Clause 20.1 mention about certain conditions for calculating the overturning and balancing moments. I have provided an assignment in the above course. If you complete this and submit I, will check that and help you in arriving at the right calculations. Note that the stability course is certified as well.
A lesser-known point to many civil engineers and even structural engineers is that, the code of practice, IS 456 clearly defines what stability is in the clause 20.1
The code of practice also states many more point than overturning as an instability. They are listed below.
Sliding as the name suggests, mostly results from a lateral load. The lateral load could be wind, seismic or any water pressure or earth pressure as in a retaining wall. Please note that the chances of a building sliding are lesser as the dead weight of the building will be considerable. Sliding generally occurs for free standing retaining walls. The solutions for preventing sliding can be one of the following.
a) Increasing the self-weight by more thickness for stem and toe and heel of the retaining wall
b) Increasing the length of the toe and heel
c) Having counter weight / earth on the passive side of the wall
In many cases in buildings, the retaining wall will be connected to the roof slab as in the case of a drive way or the base is connected to the grade slab. In some cases, the retaining wall is tucked inside the peripheral columns and hence this won’t slide. The retaining wall acts as a slab in this case supported on beams and columns on the sides and hence the question of sliding or stability don’t arise.
See the video for more clarity.
PROBABLE VARIATION IN DEAD LOAD
During construction, there are chances of variation in load and this needs to be considered while calculating the stability moments. There can be situations like a simply supported lintel that needs stability by a balancing moment. While calculating these instability moments and the balancing moment, all load variation should be considered to ensure that the worst case is considered. If these are not attended, there are chances of overturning. The basic minimum variation needed to be considered and the factors to be applied are mentioned in the clause 20.1 of IS 456. However, there can be a larger variation in actual site depending on the conditions. This needs to be carefully attended to. Some times even construction sequencing becomes important as this decides some kind of load difference.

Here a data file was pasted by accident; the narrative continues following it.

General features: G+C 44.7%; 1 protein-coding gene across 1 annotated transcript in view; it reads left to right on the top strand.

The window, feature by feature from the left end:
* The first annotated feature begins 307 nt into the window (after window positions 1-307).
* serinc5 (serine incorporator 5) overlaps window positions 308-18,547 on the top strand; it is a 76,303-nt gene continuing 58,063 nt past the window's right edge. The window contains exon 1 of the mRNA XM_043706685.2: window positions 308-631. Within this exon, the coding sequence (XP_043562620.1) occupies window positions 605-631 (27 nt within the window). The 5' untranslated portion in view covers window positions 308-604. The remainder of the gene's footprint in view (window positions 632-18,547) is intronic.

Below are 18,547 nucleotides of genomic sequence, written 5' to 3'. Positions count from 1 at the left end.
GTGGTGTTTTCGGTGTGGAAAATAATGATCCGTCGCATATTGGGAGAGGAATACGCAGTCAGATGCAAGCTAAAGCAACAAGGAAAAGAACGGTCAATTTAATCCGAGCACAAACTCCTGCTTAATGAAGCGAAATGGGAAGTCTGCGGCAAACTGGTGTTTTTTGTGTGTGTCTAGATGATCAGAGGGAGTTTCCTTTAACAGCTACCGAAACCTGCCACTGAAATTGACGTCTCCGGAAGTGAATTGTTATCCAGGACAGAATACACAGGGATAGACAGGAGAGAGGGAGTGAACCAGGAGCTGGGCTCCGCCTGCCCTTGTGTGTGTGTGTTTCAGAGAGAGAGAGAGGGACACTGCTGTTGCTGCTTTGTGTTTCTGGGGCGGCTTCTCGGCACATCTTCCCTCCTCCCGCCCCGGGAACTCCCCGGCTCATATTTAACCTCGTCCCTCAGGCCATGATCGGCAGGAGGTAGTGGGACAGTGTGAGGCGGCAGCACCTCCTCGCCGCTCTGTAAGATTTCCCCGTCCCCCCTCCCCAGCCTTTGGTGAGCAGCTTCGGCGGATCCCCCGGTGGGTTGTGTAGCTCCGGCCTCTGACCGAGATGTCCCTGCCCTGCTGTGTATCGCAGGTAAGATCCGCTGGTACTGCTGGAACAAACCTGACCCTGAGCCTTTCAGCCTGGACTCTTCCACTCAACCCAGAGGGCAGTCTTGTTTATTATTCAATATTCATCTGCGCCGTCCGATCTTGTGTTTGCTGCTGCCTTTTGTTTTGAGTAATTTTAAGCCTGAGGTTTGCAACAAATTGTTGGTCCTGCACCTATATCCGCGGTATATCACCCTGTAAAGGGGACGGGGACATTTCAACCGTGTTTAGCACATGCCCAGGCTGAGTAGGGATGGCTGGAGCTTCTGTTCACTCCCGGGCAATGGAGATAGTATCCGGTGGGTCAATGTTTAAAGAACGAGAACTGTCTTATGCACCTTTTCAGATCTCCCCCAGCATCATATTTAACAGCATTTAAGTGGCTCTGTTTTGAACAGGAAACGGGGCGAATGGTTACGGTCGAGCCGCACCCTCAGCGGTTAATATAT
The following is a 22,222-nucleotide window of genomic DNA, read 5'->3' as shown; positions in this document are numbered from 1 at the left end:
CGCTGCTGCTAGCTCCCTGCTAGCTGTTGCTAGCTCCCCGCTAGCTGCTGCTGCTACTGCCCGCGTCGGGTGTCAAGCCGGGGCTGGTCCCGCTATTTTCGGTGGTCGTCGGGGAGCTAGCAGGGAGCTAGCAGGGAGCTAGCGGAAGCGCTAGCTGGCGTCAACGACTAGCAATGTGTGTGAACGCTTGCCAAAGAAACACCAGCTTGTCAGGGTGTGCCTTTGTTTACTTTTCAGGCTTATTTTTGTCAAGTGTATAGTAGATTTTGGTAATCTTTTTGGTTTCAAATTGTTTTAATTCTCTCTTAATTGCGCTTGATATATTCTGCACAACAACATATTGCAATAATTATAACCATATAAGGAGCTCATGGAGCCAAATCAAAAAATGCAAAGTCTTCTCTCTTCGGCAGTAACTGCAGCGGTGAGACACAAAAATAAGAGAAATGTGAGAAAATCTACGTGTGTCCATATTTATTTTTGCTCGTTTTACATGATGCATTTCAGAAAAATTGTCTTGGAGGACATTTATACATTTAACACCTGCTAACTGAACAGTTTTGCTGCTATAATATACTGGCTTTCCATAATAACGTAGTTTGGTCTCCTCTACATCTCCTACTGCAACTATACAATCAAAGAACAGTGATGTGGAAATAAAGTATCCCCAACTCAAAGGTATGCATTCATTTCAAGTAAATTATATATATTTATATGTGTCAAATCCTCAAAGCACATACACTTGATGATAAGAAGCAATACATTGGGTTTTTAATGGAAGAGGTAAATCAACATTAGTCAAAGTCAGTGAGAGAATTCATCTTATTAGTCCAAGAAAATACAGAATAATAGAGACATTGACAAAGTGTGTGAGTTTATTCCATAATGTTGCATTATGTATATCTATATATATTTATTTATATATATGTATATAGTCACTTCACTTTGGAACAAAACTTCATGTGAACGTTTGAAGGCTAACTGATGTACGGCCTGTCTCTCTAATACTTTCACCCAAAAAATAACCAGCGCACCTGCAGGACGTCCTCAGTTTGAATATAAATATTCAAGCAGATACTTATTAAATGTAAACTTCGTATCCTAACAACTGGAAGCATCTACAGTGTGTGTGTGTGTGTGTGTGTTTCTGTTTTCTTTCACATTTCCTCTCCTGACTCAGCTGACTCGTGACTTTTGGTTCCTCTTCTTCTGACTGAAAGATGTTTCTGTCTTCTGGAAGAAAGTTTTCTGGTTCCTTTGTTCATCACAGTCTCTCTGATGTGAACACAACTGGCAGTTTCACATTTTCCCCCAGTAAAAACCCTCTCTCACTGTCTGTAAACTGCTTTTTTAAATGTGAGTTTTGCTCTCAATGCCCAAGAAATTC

Please see the video for more clarity of this point.
Lack of moment connection can result in instability. All the RCC building frames are generally
monolithic and hence you don’t get a case of instability. However, if you have precast buildings with slotted connection, this will not have a frame action and the building will be instable under lateral sway unless braced. Same will be the case for steel buildings when the beam to column connection is pinned. We will need bracing to ensure the lateral load transfer to footings.
See the video for more clarity.
Excessive lateral sway creates instability. The building frames do sway under wind and seismic forces.
The code restricts the wind lateral sway to Total height of building/500
Same way the story drift shall not exceed Floor height/250 for seismic loads
If your building has these excessive, one of the below solutions might work
a) Change the orientation of columns
b) Increase the size of the column
c) Increase the number of columns
d) Introduce shear walls or bracing systems
Most engineers think that the role of a structural engineer is limited to ensuring strength. However, a building needs to be stable first before being strong. Stability aspects needs careful attention to ensure safety of the building.